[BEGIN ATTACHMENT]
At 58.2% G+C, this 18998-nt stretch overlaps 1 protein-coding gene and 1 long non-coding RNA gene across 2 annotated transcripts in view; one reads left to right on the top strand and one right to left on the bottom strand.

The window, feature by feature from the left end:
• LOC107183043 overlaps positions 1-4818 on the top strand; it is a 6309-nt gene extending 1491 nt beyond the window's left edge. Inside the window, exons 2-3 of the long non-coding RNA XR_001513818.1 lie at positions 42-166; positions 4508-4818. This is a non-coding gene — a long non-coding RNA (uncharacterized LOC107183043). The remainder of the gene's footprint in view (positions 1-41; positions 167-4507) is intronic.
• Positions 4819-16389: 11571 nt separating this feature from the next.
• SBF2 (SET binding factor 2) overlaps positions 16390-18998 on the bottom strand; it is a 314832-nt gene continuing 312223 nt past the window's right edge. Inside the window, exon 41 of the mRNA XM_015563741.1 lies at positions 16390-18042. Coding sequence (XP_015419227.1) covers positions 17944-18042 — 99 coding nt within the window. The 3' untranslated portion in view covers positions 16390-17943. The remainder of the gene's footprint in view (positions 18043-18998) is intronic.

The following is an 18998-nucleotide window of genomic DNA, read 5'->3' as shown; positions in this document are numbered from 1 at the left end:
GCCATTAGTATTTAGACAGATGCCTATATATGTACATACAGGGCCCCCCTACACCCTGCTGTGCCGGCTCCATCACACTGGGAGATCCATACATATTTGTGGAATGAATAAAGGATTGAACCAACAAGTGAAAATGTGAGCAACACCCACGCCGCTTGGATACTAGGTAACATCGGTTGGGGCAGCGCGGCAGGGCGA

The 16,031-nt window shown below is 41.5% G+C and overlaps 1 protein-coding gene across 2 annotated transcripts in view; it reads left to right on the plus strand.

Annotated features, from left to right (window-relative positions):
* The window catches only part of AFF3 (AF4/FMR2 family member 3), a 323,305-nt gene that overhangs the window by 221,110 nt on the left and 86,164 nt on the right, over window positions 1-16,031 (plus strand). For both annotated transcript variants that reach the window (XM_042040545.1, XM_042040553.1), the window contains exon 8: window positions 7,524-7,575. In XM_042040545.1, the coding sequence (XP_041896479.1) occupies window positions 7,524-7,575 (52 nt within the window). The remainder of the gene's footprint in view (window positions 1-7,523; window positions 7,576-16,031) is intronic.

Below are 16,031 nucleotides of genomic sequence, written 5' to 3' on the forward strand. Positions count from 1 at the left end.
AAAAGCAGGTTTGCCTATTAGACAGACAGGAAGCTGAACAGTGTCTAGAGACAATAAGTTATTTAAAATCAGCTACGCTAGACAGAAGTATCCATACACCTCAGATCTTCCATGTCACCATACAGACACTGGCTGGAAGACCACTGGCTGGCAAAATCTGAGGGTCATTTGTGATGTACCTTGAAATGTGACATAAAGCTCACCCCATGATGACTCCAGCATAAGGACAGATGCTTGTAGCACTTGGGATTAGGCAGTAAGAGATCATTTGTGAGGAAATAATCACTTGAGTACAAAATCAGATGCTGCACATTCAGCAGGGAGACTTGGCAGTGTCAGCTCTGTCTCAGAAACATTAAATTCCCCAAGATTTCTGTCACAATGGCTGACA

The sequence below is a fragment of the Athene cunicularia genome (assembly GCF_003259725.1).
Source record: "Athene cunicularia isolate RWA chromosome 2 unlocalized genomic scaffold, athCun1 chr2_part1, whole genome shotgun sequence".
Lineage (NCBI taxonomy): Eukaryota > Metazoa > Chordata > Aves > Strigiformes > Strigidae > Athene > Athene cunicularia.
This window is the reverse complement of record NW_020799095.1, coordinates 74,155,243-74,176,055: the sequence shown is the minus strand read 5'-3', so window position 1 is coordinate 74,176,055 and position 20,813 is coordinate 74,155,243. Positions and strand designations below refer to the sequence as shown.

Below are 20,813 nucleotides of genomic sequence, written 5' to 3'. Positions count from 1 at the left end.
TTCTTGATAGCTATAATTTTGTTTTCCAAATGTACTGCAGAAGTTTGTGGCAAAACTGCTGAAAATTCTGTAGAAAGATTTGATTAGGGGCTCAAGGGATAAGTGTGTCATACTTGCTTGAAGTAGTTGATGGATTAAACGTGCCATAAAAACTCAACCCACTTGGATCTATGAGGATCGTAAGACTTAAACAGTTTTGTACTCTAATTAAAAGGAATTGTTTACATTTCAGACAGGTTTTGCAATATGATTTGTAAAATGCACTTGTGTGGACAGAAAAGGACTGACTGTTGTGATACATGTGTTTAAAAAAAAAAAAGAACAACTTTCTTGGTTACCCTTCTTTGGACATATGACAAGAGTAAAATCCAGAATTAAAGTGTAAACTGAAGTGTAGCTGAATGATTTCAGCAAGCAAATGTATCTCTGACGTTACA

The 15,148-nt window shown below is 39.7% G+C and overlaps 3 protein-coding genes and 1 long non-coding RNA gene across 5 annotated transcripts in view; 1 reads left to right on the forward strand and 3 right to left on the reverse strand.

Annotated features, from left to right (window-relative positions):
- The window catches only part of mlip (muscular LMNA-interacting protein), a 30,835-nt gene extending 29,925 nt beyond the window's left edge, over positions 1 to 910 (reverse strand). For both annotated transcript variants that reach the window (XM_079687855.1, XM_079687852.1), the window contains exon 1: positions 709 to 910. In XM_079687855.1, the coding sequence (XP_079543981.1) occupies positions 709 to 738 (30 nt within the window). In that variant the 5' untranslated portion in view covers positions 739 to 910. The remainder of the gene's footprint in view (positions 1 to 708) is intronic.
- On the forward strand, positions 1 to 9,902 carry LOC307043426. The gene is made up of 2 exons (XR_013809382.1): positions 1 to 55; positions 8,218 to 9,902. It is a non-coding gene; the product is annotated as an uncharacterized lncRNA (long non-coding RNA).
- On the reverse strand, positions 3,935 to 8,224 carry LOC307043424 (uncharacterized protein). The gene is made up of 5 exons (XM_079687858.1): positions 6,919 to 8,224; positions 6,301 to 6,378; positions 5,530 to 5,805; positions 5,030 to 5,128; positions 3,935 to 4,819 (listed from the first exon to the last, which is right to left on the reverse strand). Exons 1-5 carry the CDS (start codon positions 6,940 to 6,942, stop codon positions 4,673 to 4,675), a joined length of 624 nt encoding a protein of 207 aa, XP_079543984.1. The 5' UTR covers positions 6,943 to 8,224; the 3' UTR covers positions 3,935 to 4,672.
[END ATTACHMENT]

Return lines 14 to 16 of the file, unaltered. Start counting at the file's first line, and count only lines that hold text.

Source record: "Athene cunicularia isolate RWA chromosome 2 unlocalized genomic scaffold, athCun1 chr2_part1, whole genome shotgun sequence".
Lineage (NCBI taxonomy): Eukaryota > Metazoa > Chordata > Aves > Strigiformes > Strigidae > Athene > Athene cunicularia.
This window is the reverse complement of record NW_020799095.1, coordinates 74,155,243-74,176,055: the sequence shown is the minus strand read 5'-3', so window position 1 is coordinate 74,176,055 and position 20,813 is coordinate 74,155,243. Positions and strand designations below refer to the sequence as shown.